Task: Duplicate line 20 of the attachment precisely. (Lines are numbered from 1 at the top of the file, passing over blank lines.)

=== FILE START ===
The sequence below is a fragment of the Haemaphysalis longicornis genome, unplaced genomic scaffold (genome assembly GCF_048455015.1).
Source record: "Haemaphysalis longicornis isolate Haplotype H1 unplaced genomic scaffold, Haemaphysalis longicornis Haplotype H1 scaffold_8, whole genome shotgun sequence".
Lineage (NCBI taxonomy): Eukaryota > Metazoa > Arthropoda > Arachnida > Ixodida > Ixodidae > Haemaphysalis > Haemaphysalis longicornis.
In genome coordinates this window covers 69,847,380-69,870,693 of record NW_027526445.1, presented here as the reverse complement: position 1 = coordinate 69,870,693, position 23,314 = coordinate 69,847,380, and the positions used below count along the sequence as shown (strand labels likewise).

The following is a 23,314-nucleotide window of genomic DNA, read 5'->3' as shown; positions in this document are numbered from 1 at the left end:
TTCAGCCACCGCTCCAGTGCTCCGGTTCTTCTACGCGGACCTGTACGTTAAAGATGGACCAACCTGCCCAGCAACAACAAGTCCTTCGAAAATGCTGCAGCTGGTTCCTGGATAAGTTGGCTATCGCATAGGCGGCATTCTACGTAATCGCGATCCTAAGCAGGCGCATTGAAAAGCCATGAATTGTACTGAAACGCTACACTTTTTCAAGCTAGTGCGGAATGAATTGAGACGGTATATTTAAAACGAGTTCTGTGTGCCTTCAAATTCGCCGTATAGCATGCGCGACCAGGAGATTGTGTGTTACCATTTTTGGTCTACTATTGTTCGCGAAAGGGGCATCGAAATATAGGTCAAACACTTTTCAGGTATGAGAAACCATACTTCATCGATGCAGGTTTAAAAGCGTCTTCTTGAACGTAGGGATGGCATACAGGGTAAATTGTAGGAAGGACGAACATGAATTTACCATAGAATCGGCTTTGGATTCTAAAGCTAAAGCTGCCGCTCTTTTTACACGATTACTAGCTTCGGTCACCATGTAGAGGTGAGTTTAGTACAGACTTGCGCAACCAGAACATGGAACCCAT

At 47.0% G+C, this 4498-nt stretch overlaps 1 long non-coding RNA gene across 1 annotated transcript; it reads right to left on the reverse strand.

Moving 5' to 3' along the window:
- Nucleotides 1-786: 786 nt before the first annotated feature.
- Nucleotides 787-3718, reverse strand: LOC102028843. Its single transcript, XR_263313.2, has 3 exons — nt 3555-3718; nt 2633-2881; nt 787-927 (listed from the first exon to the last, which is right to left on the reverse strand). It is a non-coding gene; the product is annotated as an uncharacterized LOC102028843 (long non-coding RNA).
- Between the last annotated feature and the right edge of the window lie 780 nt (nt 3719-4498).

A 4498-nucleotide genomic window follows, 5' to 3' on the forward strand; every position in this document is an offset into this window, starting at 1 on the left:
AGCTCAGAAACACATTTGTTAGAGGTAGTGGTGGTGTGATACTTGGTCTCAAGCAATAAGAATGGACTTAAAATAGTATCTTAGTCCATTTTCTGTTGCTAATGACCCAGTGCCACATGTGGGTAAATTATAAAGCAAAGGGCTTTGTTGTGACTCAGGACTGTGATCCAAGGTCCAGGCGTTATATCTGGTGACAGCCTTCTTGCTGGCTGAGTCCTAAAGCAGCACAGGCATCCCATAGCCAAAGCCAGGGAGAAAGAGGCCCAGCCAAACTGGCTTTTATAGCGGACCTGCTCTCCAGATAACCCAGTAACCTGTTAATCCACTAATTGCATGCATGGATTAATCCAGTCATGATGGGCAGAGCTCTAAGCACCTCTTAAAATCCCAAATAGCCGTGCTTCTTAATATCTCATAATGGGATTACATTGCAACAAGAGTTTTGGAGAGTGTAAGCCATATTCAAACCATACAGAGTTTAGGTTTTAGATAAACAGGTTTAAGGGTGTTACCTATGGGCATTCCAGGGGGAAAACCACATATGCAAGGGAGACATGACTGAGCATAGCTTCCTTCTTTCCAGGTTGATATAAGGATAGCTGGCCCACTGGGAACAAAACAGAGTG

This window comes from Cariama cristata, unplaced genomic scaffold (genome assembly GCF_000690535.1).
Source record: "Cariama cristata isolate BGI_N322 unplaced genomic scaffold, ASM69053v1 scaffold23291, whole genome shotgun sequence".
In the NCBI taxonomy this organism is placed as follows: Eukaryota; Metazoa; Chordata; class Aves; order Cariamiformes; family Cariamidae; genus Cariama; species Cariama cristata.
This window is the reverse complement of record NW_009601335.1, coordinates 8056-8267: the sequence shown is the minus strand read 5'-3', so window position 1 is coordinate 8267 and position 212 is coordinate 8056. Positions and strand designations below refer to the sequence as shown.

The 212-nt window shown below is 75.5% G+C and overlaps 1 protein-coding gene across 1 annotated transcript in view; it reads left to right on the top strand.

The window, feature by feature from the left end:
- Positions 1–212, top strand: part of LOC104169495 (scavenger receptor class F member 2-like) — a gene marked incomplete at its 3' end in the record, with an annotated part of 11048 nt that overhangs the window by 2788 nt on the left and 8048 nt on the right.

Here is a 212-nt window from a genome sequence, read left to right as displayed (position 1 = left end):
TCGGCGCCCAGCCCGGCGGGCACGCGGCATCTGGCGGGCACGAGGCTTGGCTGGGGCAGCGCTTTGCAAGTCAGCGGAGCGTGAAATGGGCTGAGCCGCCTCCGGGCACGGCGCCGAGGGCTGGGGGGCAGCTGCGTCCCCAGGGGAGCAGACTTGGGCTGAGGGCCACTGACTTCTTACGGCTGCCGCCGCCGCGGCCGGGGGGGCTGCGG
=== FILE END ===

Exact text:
- Positions 1–212, top strand: part of LOC104169495 (scavenger receptor class F member 2-like) — a gene marked incomplete at its 3' end in the record, with an annotated part of 11048 nt that overhangs the window by 2788 nt on the left and 8048 nt on the right.